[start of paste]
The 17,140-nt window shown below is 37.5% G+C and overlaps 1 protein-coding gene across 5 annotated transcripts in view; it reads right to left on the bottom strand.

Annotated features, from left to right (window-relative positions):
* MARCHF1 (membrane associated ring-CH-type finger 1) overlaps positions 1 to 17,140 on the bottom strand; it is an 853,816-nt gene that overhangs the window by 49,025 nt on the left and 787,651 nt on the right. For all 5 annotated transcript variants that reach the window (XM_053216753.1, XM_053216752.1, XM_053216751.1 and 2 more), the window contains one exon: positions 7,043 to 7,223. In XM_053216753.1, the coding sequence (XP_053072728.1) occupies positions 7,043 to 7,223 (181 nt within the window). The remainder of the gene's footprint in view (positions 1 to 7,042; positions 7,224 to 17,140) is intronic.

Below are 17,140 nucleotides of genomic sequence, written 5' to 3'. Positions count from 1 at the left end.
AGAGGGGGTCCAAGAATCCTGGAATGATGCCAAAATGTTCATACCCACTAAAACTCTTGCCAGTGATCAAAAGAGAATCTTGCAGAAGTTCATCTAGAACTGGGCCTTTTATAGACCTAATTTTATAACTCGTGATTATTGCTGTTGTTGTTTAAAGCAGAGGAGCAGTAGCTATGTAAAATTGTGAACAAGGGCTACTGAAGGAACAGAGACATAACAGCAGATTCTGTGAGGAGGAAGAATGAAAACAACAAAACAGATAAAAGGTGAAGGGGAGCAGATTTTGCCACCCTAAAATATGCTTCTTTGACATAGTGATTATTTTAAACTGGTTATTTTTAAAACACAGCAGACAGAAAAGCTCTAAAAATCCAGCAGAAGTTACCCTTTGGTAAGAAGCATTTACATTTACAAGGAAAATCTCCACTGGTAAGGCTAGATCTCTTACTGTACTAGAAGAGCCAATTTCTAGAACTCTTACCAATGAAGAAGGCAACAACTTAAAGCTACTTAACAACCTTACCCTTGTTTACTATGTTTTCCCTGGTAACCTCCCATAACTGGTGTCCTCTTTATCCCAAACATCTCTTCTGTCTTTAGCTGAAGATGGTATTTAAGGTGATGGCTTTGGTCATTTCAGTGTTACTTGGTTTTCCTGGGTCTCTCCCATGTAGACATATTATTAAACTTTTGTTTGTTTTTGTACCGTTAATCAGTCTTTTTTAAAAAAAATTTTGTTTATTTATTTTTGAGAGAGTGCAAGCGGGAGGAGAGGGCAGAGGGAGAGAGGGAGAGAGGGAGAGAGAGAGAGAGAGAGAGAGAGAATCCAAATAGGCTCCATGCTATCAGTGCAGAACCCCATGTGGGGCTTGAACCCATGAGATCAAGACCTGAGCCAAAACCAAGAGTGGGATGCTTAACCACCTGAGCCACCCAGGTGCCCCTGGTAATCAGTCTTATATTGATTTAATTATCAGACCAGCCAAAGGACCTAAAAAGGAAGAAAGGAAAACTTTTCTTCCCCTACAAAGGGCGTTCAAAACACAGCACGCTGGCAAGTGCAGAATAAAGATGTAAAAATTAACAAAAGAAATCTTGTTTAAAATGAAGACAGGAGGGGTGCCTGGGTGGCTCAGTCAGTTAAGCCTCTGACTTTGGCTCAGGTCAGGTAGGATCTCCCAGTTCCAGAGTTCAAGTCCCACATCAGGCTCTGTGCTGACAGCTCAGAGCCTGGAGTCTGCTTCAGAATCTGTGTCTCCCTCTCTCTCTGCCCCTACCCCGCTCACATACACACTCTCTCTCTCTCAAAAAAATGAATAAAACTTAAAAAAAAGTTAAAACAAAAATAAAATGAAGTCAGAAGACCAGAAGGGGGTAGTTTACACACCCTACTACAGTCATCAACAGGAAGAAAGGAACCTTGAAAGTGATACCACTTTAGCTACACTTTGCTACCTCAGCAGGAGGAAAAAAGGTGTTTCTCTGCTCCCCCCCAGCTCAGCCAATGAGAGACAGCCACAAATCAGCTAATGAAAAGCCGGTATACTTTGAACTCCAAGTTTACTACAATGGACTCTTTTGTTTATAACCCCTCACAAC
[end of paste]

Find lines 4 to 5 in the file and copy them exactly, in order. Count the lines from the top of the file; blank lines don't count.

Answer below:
Below are 17,140 nucleotides of genomic sequence, written 5' to 3'. Positions count from 1 at the left end.
AGAGGGGGTCCAAGAATCCTGGAATGATGCCAAAATGTTCATACCCACTAAAACTCTTGCCAGTGATCAAAAGAGAATCTTGCAGAAGTTCATCTAGAACTGGGCCTTTTATAGACCTAATTTTATAACTCGTGATTATTGCTGTTGTTGTTTAAAGCAGAGGAGCAGTAGCTATGTAAAATTGTGAACAAGGGCTACTGAAGGAACAGAGACATAACAGCAGATTCTGTGAGGAGGAAGAATGAAAACAACAAAACAGATAAAAGGTGAAGGGGAGCAGATTTTGCCACCCTAAAATATGCTTCTTTGACATAGTGATTATTTTAAACTGGTTATTTTTAAAACACAGCAGACAGAAAAGCTCTAAAAATCCAGCAGAAGTTACCCTTTGGTAAGAAGCATTTACATTTACAAGGAAAATCTCCACTGGTAAGGCTAGATCTCTTACTGTACTAGAAGAGCCAATTTCTAGAACTCTTACCAATGAAGAAGGCAACAACTTAAAGCTACTTAACAACCTTACCCTTGTTTACTATGTTTTCCCTGGTAACCTCCCATAACTGGTGTCCTCTTTATCCCAAACATCTCTTCTGTCTTTAGCTGAAGATGGTATTTAAGGTGATGGCTTTGGTCATTTCAGTGTTACTTGGTTTTCCTGGGTCTCTCCCATGTAGACATATTATTAAACTTTTGTTTGTTTTTGTACCGTTAATCAGTCTTTTTTAAAAAAAATTTTGTTTATTTATTTTTGAGAGAGTGCAAGCGGGAGGAGAGGGCAGAGGGAGAGAGGGAGAGAGGGAGAGAGAGAGAGAGAGAGAGAGAGAATCCAAATAGGCTCCATGCTATCAGTGCAGAACCCCATGTGGGGCTTGAACCCATGAGATCAAGACCTGAGCCAAAACCAAGAGTGGGATGCTTAACCACCTGAGCCACCCAGGTGCCCCTGGTAATCAGTCTTATATTGATTTAATTATCAGACCAGCCAAAGGACCTAAAAAGGAAGAAAGGAAAACTTTTCTTCCCCTACAAAGGGCGTTCAAAACACAGCACGCTGGCAAGTGCAGAATAAAGATGTAAAAATTAACAAAAGAAATCTTGTTTAAAATGAAGACAGGAGGGGTGCCTGGGTGGCTCAGTCAGTTAAGCCTCTGACTTTGGCTCAGGTCAGGTAGGATCTCCCAGTTCCAGAGTTCAAGTCCCACATCAGGCTCTGTGCTGACAGCTCAGAGCCTGGAGTCTGCTTCAGAATCTGTGTCTCCCTCTCTCTCTGCCCCTACCCCGCTCACATACACACTCTCTCTCTCTCAAAAAAATGAATAAAACTTAAAAAAAAGTTAAAACAAAAATAAAATGAAGTCAGAAGACCAGAAGGGGGTAGTTTACACACCCTACTACAGTCATCAACAGGAAGAAAGGAACCTTGAAAGTGATACCACTTTAGCTACACTTTGCTACCTCAGCAGGAGGAAAAAAGGTGTTTCTCTGCTCCCCCCCAGCTCAGCCAATGAGAGACAGCCACAAATCAGCTAATGAAAAGCCGGTATACTTTGAACTCCAAGTTTACTACAATGGACTCTTTTGTTTATAACCCCTCACAAC